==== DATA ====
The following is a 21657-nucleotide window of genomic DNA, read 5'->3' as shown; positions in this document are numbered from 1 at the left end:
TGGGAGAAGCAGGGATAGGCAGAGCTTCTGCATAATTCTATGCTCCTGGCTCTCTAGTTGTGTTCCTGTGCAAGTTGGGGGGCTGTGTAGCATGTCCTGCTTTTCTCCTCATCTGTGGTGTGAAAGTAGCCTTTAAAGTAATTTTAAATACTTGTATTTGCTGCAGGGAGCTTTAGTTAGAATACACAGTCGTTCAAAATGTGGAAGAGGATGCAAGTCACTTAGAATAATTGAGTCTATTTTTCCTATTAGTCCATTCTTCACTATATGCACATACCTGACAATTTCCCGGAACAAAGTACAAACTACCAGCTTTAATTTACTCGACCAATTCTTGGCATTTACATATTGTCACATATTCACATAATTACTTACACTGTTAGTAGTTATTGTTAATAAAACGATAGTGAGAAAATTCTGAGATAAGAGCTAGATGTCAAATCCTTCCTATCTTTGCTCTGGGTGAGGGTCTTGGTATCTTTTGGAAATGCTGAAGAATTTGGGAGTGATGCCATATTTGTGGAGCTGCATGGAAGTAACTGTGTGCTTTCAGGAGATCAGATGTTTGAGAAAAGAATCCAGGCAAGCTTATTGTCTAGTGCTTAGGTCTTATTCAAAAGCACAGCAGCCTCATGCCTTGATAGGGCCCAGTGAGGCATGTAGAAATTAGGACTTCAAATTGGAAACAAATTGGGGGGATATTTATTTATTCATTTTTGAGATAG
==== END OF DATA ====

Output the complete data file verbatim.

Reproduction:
The following is a 21657-nucleotide window of genomic DNA, read 5'->3' as shown; positions in this document are numbered from 1 at the left end:
TGGGAGAAGCAGGGATAGGCAGAGCTTCTGCATAATTCTATGCTCCTGGCTCTCTAGTTGTGTTCCTGTGCAAGTTGGGGGGCTGTGTAGCATGTCCTGCTTTTCTCCTCATCTGTGGTGTGAAAGTAGCCTTTAAAGTAATTTTAAATACTTGTATTTGCTGCAGGGAGCTTTAGTTAGAATACACAGTCGTTCAAAATGTGGAAGAGGATGCAAGTCACTTAGAATAATTGAGTCTATTTTTCCTATTAGTCCATTCTTCACTATATGCACATACCTGACAATTTCCCGGAACAAAGTACAAACTACCAGCTTTAATTTACTCGACCAATTCTTGGCATTTACATATTGTCACATATTCACATAATTACTTACACTGTTAGTAGTTATTGTTAATAAAACGATAGTGAGAAAATTCTGAGATAAGAGCTAGATGTCAAATCCTTCCTATCTTTGCTCTGGGTGAGGGTCTTGGTATCTTTTGGAAATGCTGAAGAATTTGGGAGTGATGCCATATTTGTGGAGCTGCATGGAAGTAACTGTGTGCTTTCAGGAGATCAGATGTTTGAGAAAAGAATCCAGGCAAGCTTATTGTCTAGTGCTTAGGTCTTATTCAAAAGCACAGCAGCCTCATGCCTTGATAGGGCCCAGTGAGGCATGTAGAAATTAGGACTTCAAATTGGAAACAAATTGGGGGGATATTTATTTATTCATTTTTGAGATAG